Beyond the Blues
Beyond the Blues

Brainstorms I: Depression

An introduction to the science behind depression

Brainstorms I: Depression

Let’s start with an introduction. My name is Laura and I am a current MSc student in neuroscience and future PhD in psychiatry. In these last years, I have come to realize how little communication there is between scientists and the rest of society. Science is always advancing, creating new tools and obtaining new knowledge that can be of use to everyone, or that can pose new ethical questions on which society as a whole should have a say. But how is anyone going to take advantage of the new information or generate a debate with it, if it is not made available to them in an accessible and comprehensible way?

Therefore, I have decided to make my field of research accessible to everyone. With the rising numbers of mental health disorders and the stereotypes that I have encountered when talking about them, I thought it was necessary to deliver the information that science can give to the public about these diseases, to help society, and especially patients, understand what we know about them. Just as an example of how important these disorders are currently (with ever increasing numbers) here are some estimates on the numbers of people affected by different types of mental disorders and the disability rates caused by said illnesses. I think you will find that just with numbers it is already obvious that we need to do something about it.

Percentage of the population with a mental health disorder. The individual percentages might not seem like much, but think of the actual numbers behind the percentage! And remember that each percentage is PER COUNTRY, not globally. Image obtained from Our World in Data.

Percentage of the days lived with disability and lost years of life due to mental disorders. Again, remember these percentages are per country. Image obtained from Our World in Data.

Depression: an introduction

I decided to start with depression because it is one of the most commented mental disorders. But do people really know what depression is and how it affects people’s brains?

Before I start with the pure science behind depression, you can check the signs and symptoms of this disease here. Briefly, depression is characterized by a feeling of persistent sadness or anxiety, low energy, feelings of worthlessness or guilt, changes in sleeping and eating patterns and in the most extreme causes, thoughts of death or suicide, or self-harm and suicide attempts. If you are feeling any of these symptoms, please visit your doctor as soon as possible. If you don’t know where to go or how to deal with these feelings, tell at least one of your family members or friends so that they can lend you a hand seeking professional help. Depression is a serious illness and as such, you should be attended by a doctor and /or psychologist to guide you out of it. There are treatments and it can get better, but it is necessary that you get help. I cannot stress this enough.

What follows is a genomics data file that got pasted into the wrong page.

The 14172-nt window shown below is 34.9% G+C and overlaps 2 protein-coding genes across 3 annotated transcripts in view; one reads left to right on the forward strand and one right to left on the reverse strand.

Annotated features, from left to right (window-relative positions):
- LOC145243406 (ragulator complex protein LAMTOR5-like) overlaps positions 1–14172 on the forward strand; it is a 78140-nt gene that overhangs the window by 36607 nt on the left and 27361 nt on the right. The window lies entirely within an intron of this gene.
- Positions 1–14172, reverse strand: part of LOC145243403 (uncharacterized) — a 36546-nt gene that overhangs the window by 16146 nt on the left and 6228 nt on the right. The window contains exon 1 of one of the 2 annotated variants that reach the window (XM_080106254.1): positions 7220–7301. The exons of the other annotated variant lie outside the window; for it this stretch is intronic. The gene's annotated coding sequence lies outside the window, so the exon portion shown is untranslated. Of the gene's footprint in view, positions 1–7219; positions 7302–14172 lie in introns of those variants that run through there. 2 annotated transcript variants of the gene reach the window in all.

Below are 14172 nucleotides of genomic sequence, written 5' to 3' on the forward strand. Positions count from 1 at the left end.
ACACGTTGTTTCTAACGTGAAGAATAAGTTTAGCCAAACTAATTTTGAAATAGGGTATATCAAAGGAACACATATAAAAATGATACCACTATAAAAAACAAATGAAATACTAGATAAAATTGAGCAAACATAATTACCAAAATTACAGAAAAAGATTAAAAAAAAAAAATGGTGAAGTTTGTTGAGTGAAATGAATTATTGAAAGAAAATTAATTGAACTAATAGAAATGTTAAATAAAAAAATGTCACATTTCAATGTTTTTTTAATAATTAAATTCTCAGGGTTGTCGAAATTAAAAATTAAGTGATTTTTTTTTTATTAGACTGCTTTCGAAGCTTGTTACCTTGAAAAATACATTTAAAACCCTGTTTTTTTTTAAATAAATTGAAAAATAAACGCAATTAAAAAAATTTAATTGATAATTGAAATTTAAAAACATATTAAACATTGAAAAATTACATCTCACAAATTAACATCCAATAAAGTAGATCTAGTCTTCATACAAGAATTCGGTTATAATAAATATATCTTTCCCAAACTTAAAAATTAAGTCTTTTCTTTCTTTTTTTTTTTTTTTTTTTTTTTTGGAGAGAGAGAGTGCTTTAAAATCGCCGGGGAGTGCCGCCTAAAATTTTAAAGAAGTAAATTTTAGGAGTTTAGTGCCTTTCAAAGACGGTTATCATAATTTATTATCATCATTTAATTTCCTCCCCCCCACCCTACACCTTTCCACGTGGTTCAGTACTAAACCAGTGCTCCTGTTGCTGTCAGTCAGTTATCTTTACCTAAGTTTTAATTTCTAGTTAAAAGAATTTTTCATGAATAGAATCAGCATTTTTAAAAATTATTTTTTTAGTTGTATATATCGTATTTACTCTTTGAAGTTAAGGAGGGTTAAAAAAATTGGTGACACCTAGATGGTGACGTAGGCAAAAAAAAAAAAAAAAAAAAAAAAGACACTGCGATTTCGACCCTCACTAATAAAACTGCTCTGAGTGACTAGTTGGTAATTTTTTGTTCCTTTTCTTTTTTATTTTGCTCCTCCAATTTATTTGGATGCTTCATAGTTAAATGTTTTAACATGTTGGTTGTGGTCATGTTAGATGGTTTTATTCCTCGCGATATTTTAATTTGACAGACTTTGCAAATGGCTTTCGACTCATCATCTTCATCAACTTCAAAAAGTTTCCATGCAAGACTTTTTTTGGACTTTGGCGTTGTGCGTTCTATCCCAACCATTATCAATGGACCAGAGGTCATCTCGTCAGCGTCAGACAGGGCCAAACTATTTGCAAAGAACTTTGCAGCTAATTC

Let’s move on now to the more hardcore facts on depression. Don’t worry, I’m not going to flood you with scientific terms and analyses. The whole point of this is that making science less scary so that we can all be awed by our brains. So read on.

Location of the PFC and the hippocampus in the brain. Image designed using bioRENDER.

Depression is the lead cause of disability worldwide. Yes, disability. This is not a choice of the patients, but a consequence of having the disease that modifies some of the structures in the brain, particularly the prefrontal cortex, or PFC, and the hippocampus. The PFC is involved in what are called “executive functions,” which really means making decisions and plans (including long-term ones), problem-solving, self-control. A whole lot of stuff, but the region we call PFC is quite a chunk of the brain, so it stands to reason that it would have a lot of functions. On the other hand, the hippocampus is involved in new memory formation (including spatial memory) and learning. Since there are physical changes in their brain, depression patients need time for treatment and recovery, they cannot just “get over it.” No one would ask someone with a broken leg to run a race; let's not ask depression patients to deal with their life as they normally would. This is not to say that all patients are equally unable to continue their lives. Each patient has a different degree to which their memory capacity, for example, is affected and, in turn, a different degree to which they can continue as they had before the onset of the disease. But do remember that the most extreme manifestation of depression is suicide, i.e. depression can be a cause for death. In fact, suicide is the second cause of death among adolescents. Let's leave patients their space and time to heal.

What does science tell us about depression?

People that suffer depression many times describe the experience as being in a cloud of grey. Nothing motivates them anymore, and everyday chores can prove impossible for them even though they seem physically capable and healthy. But that is the problem with mental disorders. These diseases can stay hidden in a person's head and no one would necessarily know. This poses a difficulty for the doctors and the researchers that try to understand what is going on in the brain of the patients. However, research is always shifting, adapting to the complications of whatever scientists are looking into, and therefore, solutions are coming up to study depression and other mental illnesses.